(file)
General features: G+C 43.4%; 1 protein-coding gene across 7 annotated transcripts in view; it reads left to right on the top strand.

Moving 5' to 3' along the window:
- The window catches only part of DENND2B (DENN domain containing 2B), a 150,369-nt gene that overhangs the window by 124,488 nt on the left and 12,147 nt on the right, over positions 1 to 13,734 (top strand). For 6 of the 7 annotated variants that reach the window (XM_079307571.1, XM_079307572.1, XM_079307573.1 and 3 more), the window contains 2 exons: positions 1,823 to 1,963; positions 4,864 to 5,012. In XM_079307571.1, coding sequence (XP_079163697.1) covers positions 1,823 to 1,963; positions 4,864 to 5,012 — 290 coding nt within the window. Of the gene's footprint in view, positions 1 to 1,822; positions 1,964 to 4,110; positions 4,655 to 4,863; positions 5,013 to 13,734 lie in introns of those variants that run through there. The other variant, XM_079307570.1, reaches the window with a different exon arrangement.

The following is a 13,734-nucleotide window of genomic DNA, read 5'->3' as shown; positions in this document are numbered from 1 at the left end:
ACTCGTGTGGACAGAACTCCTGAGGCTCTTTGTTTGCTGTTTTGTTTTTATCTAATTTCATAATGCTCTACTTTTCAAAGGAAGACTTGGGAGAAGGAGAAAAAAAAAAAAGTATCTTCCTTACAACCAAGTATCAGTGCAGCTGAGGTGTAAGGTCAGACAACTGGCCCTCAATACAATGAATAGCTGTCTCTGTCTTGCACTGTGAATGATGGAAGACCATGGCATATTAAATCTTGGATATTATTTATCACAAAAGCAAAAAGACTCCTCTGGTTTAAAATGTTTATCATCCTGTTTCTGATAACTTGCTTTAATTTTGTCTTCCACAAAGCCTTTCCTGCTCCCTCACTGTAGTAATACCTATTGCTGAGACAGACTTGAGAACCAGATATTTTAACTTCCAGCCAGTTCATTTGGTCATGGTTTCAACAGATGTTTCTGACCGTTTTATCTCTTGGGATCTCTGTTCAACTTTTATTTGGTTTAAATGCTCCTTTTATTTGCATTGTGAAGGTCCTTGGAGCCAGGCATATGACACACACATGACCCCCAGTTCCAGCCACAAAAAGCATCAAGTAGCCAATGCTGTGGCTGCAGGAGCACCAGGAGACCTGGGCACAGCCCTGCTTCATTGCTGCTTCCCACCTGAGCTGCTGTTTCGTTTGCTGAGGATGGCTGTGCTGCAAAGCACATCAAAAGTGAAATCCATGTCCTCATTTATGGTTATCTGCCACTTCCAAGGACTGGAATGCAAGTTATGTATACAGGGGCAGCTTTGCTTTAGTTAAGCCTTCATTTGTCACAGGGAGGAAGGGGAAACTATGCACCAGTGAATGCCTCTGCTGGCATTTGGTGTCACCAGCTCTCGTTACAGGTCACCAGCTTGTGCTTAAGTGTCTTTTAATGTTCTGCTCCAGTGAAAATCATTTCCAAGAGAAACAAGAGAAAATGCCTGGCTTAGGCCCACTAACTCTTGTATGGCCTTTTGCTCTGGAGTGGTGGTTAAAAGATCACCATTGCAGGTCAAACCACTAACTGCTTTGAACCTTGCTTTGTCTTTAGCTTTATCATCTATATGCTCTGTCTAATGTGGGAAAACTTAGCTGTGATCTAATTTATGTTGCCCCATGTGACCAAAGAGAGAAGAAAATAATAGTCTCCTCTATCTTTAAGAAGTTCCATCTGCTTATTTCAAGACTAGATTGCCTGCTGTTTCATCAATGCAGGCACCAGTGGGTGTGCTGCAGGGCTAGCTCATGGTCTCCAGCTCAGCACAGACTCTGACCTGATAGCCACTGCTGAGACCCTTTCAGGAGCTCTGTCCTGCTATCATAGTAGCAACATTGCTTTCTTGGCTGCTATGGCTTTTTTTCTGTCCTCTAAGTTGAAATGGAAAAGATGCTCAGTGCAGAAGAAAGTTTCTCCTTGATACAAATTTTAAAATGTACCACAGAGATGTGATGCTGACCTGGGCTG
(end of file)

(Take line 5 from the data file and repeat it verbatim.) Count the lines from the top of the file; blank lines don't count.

ACTCGTGTGGACAGAACTCCTGAGGCTCTTTGTTTGCTGTTTTGTTTTTATCTAATTTCATAATGCTCTACTTTTCAAAGGAAGACTTGGGAGAAGGAGAAAAAAAAAAAAGTATCTTCCTTACAACCAAGTATCAGTGCAGCTGAGGTGTAAGGTCAGACAACTGGCCCTCAATACAATGAATAGCTGTCTCTGTCTTGCACTGTGAATGATGGAAGACCATGGCATATTAAATCTTGGATATTATTTATCACAAAAGCAAAAAGACTCCTCTGGTTTAAAATGTTTATCATCCTGTTTCTGATAACTTGCTTTAATTTTGTCTTCCACAAAGCCTTTCCTGCTCCCTCACTGTAGTAATACCTATTGCTGAGACAGACTTGAGAACCAGATATTTTAACTTCCAGCCAGTTCATTTGGTCATGGTTTCAACAGATGTTTCTGACCGTTTTATCTCTTGGGATCTCTGTTCAACTTTTATTTGGTTTAAATGCTCCTTTTATTTGCATTGTGAAGGTCCTTGGAGCCAGGCATATGACACACACATGACCCCCAGTTCCAGCCACAAAAAGCATCAAGTAGCCAATGCTGTGGCTGCAGGAGCACCAGGAGACCTGGGCACAGCCCTGCTTCATTGCTGCTTCCCACCTGAGCTGCTGTTTCGTTTGCTGAGGATGGCTGTGCTGCAAAGCACATCAAAAGTGAAATCCATGTCCTCATTTATGGTTATCTGCCACTTCCAAGGACTGGAATGCAAGTTATGTATACAGGGGCAGCTTTGCTTTAGTTAAGCCTTCATTTGTCACAGGGAGGAAGGGGAAACTATGCACCAGTGAATGCCTCTGCTGGCATTTGGTGTCACCAGCTCTCGTTACAGGTCACCAGCTTGTGCTTAAGTGTCTTTTAATGTTCTGCTCCAGTGAAAATCATTTCCAAGAGAAACAAGAGAAAATGCCTGGCTTAGGCCCACTAACTCTTGTATGGCCTTTTGCTCTGGAGTGGTGGTTAAAAGATCACCATTGCAGGTCAAACCACTAACTGCTTTGAACCTTGCTTTGTCTTTAGCTTTATCATCTATATGCTCTGTCTAATGTGGGAAAACTTAGCTGTGATCTAATTTATGTTGCCCCATGTGACCAAAGAGAGAAGAAAATAATAGTCTCCTCTATCTTTAAGAAGTTCCATCTGCTTATTTCAAGACTAGATTGCCTGCTGTTTCATCAATGCAGGCACCAGTGGGTGTGCTGCAGGGCTAGCTCATGGTCTCCAGCTCAGCACAGACTCTGACCTGATAGCCACTGCTGAGACCCTTTCAGGAGCTCTGTCCTGCTATCATAGTAGCAACATTGCTTTCTTGGCTGCTATGGCTTTTTTTCTGTCCTCTAAGTTGAAATGGAAAAGATGCTCAGTGCAGAAGAAAGTTTCTCCTTGATACAAATTTTAAAATGTACCACAGAGATGTGATGCTGACCTGGGCTG